Homework 2-3

Due March 14, 2013, 2:25 pm

In this homework, you will finish the program from class and finally find out the vocabulary size of Moby Dick! Some words of wisdom: your program will most likely not work the first try. Advice to avoid sitting there clueless about what went wrong:

Task 1

The first task makes sure that the starter code works for you and provides you examples of iterating through lists in a different way.

  1. Download the starter code HW2-3.py, which is a slightly modified version of what we wrote together in class. Also download MobyDick.txt and save it to your desktop.
  2. Take a look at the starter code. In the readFile() function, there is a line that has a hard-coded path for the desktop. Make sure to correct this to the proper path for your desktop. Now look around at the rest of the code.
  3. After the functions we wrote in class, there are several lines demonstrating how to iterate through a list in two different ways. You are familiar with the first one, but you should notice that the second one gives you extra power. Note how you can print 'facebook comes after twitter' using the second technique, but you cannot do that with the first.
  4. After the examples, there are more functions to be used later in this homework (do not worry about them now).
  5. At the very bottom of the starter-code file (below the skeleton code that you'll fill in later), write in a line that calls our vocabulary-computing function and assigns the result to a variable by typing
    vocab = vocabulary('MobyDick.txt')
    (make sure that MobyDick.txt is saved to the Desktop!). Run the program by hitting F5. Then, inspect the value of the variable vocab by typing vocab in the interactive interpreter. You should see a list of strings (words), and if you then inspect the length of vocab (using the built-in function len(vocab)), it should say 853 if you're running on Windows, and 843 if you're running on Mac or Linux. We are only computing the vocab list for the first 10,000 characters in Moby Dick (Can you see why the program does not compute the vocab list for the whole text?) If the program does not work as expected, please email cs0931tas@cs.brown.edu with what you did and errors you get if any at all. Remember to give an honest effort to solve your problem(s) before contacting the TAs!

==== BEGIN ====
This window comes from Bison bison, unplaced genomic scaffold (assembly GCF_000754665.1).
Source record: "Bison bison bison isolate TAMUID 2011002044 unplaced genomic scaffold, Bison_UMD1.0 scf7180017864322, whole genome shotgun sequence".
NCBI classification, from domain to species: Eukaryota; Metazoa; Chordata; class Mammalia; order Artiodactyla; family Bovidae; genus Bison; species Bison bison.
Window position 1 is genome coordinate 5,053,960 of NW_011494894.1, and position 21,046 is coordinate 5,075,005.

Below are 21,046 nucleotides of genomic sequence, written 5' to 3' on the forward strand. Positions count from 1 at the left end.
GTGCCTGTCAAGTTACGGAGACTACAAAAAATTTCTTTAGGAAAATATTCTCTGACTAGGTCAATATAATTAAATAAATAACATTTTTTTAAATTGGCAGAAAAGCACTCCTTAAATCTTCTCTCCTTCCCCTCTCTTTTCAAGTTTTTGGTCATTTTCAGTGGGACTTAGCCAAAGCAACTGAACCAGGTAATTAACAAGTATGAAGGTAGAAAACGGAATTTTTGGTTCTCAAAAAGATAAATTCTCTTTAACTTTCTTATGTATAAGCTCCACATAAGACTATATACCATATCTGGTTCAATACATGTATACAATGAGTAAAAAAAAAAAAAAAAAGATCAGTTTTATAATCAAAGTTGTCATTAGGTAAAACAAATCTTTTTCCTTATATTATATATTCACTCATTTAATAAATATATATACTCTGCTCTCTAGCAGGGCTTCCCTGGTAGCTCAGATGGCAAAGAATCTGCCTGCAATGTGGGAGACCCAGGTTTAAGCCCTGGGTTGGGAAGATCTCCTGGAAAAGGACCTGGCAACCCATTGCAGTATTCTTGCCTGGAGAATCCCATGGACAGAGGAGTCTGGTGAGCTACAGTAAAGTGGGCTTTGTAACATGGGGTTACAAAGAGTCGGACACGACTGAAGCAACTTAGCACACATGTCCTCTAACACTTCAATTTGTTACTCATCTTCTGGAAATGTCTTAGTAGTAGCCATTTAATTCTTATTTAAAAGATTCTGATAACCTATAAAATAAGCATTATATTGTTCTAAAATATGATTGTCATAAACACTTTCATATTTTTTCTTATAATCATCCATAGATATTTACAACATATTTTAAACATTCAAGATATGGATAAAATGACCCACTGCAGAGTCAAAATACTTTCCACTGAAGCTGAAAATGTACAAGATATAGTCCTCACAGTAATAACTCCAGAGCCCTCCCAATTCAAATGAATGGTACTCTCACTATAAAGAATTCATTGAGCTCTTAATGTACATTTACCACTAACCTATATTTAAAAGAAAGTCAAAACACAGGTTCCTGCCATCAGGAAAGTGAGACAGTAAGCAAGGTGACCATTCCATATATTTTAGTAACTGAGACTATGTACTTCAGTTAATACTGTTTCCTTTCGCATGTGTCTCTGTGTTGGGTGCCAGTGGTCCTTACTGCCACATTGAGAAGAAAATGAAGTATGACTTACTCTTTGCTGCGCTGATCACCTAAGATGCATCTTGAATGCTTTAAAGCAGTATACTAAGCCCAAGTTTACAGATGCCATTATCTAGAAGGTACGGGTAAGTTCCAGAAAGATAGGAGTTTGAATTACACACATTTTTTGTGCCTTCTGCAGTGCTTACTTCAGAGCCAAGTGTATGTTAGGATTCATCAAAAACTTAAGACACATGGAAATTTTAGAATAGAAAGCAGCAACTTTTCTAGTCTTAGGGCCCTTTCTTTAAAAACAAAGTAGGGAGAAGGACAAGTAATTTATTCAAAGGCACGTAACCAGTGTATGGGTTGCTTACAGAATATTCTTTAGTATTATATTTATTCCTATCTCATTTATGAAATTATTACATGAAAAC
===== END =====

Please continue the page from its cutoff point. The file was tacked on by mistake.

Task 2

As we discussed in class, the way we get rid of duplicates in a list is slow. We conceived a faster way to do it assuming we can sort a list fast enough. Let's write a function called uniqueWordsFast that takes a list of words and returns the unique word list in the new way. The algorithm is described below, and the first lines of code are provided for you. They sort the word list and intialize our result vocab list with the first word in the sorted list.

  1. You want to iterate through the sorted word list in the iterating-by-index way (notice how the code iterated through the Steve Jobs list using the indices). One subtle difference is that you want to start with the second word, since (1) you already put the first one in the result list, and (2) later you will compare a word to the previous one, but the first word has no previous. Start a for-loop as such, by supplying 1 instead of 0 as the first argument to range().
  2. Now we write the body of the loop (statements that will be executed multiple times). Suppose you called your looping variable index. (The “looping variable” is the variable right after for.) Then each iteration of the loop, index takes a different value (1, 2, 3, ...). What is the expression that evaluates to the element of the list at position index? (Put it in a variable called current.) What is the expression that evaluates to the element of the list at the previous position? (Put it in a variable called previous.)
  3. (Still writing the body of the for-loop; be careful with indentation throughout the program!) If current is different from previous, we want to append current to our result (it's the first time we see it). If they're the same, we want to ignore current, because we've seen it before. Be careful: current is a string and uniqueList is a list.
  4. After the loop is completed (again, be careful with the indentation), the result should hold the list without duplicates. return it.
  5. Fill in the test function testUniqueWordsFast(). Provide at least three test cases. The point of a test function is to provide tricky test cases that might fool the function you're testing. So come up with difficult cases. What happens if all the words are the same? What if they're all different? What other things could trip up your function? Verify, using the test function, that uniqueWordsFast() works properly.

Task 3

Now, let's deploy our new method of removing duplicates.